How would you fair in ten years, as a WH Smiths Shareholder?

Imagine you purchase 100,000 Smiths shares in 2006 and you pay an average £3.12 per share. That amounts to an initial investment of £312,000 (ignoring transaction fees). After ten years, you would want to ask the following questions:

  1. How much would you receive in dividends?
  2. How has the share buybacks added to your returns?
  3. The number of Smiths shares you will end up by 2016.
  4. What is the total return from both the dividends and share buybacks? (In % and absolutes)
  5. How much will your WH Smiths shares be worth?
  6. What are the total returns after ten years from realised and unrealized gains?


Corresponding Answers 

  1. After ten years, you would receive a total of £198,908 in dividends.
  2. Smith’s share buyback would have contributed a further £189,400 to your coffers.
  3. By 2016, the amounts of WH Smiths shares in your portfolio has fallen to 61,749.
  4. In ten years, you would have gotten back 63.75% of your original investment via dividends, and 60.7% via share buybacks. So, the total return comes to £388,300.
  5. We know that the initial value of WH Smiths shares were £312,000 in 2006. By the end of 2016, your unrealised WH Smiths shares are valued at £1,004,965, a 222% appreciation.
  6. Combining these returns (realised or unrealized), your total return is 346%.

The details of your £100,000 investment “year after year” is shown below:

If you were an investor in WH Smiths

WH Smiths share price without the Buybacks

What would WH Smiths share price look like without the buybacks?

It would look like this:

WH Smiths share price

If we were to assume WH Smiths didn’t do any buybacks, but instead, pay it all in dividends, the number of share outstanding would remain the same.

And using the average market capitalisation in 2016 of £1,839m, then Smiths shares would be worth £10.04 each, instead of £16.27.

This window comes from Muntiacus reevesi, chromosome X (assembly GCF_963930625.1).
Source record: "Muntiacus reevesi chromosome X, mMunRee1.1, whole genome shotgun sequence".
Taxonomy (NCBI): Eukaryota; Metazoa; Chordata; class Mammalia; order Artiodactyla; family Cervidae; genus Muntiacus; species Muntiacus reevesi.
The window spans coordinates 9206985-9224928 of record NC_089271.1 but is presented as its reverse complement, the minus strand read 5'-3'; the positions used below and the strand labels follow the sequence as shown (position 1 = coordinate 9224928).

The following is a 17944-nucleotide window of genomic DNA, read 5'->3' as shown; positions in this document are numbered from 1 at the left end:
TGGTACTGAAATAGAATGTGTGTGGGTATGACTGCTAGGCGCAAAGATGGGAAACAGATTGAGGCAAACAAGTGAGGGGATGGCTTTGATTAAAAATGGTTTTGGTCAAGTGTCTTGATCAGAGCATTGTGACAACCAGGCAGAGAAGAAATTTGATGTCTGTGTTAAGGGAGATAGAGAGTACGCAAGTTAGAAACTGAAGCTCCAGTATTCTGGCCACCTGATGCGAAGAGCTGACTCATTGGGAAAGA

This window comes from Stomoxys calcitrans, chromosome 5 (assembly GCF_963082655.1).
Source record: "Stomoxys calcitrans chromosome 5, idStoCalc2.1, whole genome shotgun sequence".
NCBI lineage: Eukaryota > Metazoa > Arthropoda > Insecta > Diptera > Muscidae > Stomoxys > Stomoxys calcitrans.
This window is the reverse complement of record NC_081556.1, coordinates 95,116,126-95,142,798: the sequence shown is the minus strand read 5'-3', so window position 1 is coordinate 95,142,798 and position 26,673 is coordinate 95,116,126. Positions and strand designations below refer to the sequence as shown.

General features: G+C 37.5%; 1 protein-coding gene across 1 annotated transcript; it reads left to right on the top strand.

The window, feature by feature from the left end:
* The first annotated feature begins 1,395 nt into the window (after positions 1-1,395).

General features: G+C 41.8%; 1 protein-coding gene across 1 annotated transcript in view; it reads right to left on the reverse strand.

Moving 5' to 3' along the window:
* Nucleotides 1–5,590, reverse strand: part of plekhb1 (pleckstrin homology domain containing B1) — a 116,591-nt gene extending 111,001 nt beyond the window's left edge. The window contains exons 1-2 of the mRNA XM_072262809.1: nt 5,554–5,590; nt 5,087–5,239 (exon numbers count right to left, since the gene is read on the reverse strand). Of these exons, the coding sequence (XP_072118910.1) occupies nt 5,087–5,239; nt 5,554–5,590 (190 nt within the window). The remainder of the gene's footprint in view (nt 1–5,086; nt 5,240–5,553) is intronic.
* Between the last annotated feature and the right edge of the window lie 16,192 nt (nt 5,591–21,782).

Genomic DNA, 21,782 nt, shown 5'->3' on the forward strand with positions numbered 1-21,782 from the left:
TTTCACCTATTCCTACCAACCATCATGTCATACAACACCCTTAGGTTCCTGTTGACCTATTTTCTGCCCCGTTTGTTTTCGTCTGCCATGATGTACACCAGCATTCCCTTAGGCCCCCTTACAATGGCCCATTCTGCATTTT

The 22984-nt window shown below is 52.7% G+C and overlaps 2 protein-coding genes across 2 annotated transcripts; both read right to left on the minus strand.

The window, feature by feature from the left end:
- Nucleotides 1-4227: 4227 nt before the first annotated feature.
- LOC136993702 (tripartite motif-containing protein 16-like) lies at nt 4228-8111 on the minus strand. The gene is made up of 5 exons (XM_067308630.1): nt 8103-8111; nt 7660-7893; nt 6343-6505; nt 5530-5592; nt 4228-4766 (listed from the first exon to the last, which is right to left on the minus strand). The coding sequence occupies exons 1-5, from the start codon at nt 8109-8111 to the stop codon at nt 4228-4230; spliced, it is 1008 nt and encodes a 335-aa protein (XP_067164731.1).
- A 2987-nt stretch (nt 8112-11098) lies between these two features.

That’s enough praise for WH Smiths. Now we search for any possible red flags or weakness in Smiths business model.


WH Smiths Bad Points

When you see growing profits and increasing shareholders return, you can be forgiven for overlooking any weaknesses in the WH Smiths business model.

But, one thing I noticed or doesn’t gel well with the company increasing profitability is their collapsing inventory turnover. That is a concern if you consider that the majority of its business relies on selling goods, rather than services.

WH Smiths Inventory Turnover

One reason is Smiths numerator “Costs of goods sold” has collapsed, but still, they should manage to reduce their inventory levels along with declining sales.

The negative of Smiths inventory turnover will lead to increasing days in holding inventory. This would incur extra storage costs and other holding costs.


Prolonging creditors’ days

Below is the cash cycle chart:

 WH Smiths cash cycle

Apart from the increasing inventory days, WH Smiths creditors are having to wait longer for payment. However, this pattern is rather volatile and doesn’t appear to put investors off investing in Smiths.

Question: Is there any particular reasons why creditors’ days are longer?

The other dirty secret is WH Smiths assets.

A look at the depreciation of WH Smiths

WH Smiths rate of depreciation has slowed from 8.9% to 7%. A lower rate of depreciation indicates smaller depreciation charge. It helps to lower expenses and boost profits!

Another angle could be Smiths revaluating assets higher, as their original costs of assets rose from £460m to £539m, despite falling sales. In that case, you can ignore the depreciation charge.


The average age of WH Smiths assets has gotten older by 3.2 years.

Lesson: – The older the asset gets over time, the greater the chance a company will spend big to refresh and maintain the condition of its assets.

For WH Smiths, this may not necessarily apply because they are focused on increasing its operating profits. However, the “bricks and mortar” coverage between their high-street branches and travel branches suggest otherwise (more on that later).

If you think WH Smiths is deliberately “lowering” depreciation charges, then there is an argument against that. One is to use the Worn-Out ratio, a measure of how much value has been written off.